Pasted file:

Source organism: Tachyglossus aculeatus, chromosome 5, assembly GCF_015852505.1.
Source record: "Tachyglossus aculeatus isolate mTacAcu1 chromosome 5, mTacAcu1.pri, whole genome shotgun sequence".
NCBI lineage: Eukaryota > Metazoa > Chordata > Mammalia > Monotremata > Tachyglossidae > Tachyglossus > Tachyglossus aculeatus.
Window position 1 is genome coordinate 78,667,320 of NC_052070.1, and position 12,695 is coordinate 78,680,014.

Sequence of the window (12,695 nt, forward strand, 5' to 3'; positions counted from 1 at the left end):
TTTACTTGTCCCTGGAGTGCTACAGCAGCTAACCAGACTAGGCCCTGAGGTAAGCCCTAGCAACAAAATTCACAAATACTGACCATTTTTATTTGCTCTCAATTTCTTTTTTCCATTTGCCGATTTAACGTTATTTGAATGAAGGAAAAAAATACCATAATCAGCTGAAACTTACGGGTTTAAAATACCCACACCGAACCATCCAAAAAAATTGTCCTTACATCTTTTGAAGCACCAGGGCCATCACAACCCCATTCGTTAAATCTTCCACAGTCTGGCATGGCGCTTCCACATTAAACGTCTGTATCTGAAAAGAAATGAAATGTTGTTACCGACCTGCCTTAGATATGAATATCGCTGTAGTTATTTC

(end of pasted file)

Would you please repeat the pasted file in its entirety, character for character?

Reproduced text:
Source organism: Tachyglossus aculeatus, chromosome 5, assembly GCF_015852505.1.
Source record: "Tachyglossus aculeatus isolate mTacAcu1 chromosome 5, mTacAcu1.pri, whole genome shotgun sequence".
NCBI lineage: Eukaryota > Metazoa > Chordata > Mammalia > Monotremata > Tachyglossidae > Tachyglossus > Tachyglossus aculeatus.
Window position 1 is genome coordinate 78,667,320 of NC_052070.1, and position 12,695 is coordinate 78,680,014.

Sequence of the window (12,695 nt, forward strand, 5' to 3'; positions counted from 1 at the left end):
TTTACTTGTCCCTGGAGTGCTACAGCAGCTAACCAGACTAGGCCCTGAGGTAAGCCCTAGCAACAAAATTCACAAATACTGACCATTTTTATTTGCTCTCAATTTCTTTTTTCCATTTGCCGATTTAACGTTATTTGAATGAAGGAAAAAAATACCATAATCAGCTGAAACTTACGGGTTTAAAATACCCACACCGAACCATCCAAAAAAATTGTCCTTACATCTTTTGAAGCACCAGGGCCATCACAACCCCATTCGTTAAATCTTCCACAGTCTGGCATGGCGCTTCCACATTAAACGTCTGTATCTGAAAAGAAATGAAATGTTGTTACCGACCTGCCTTAGATATGAATATCGCTGTAGTTATTTC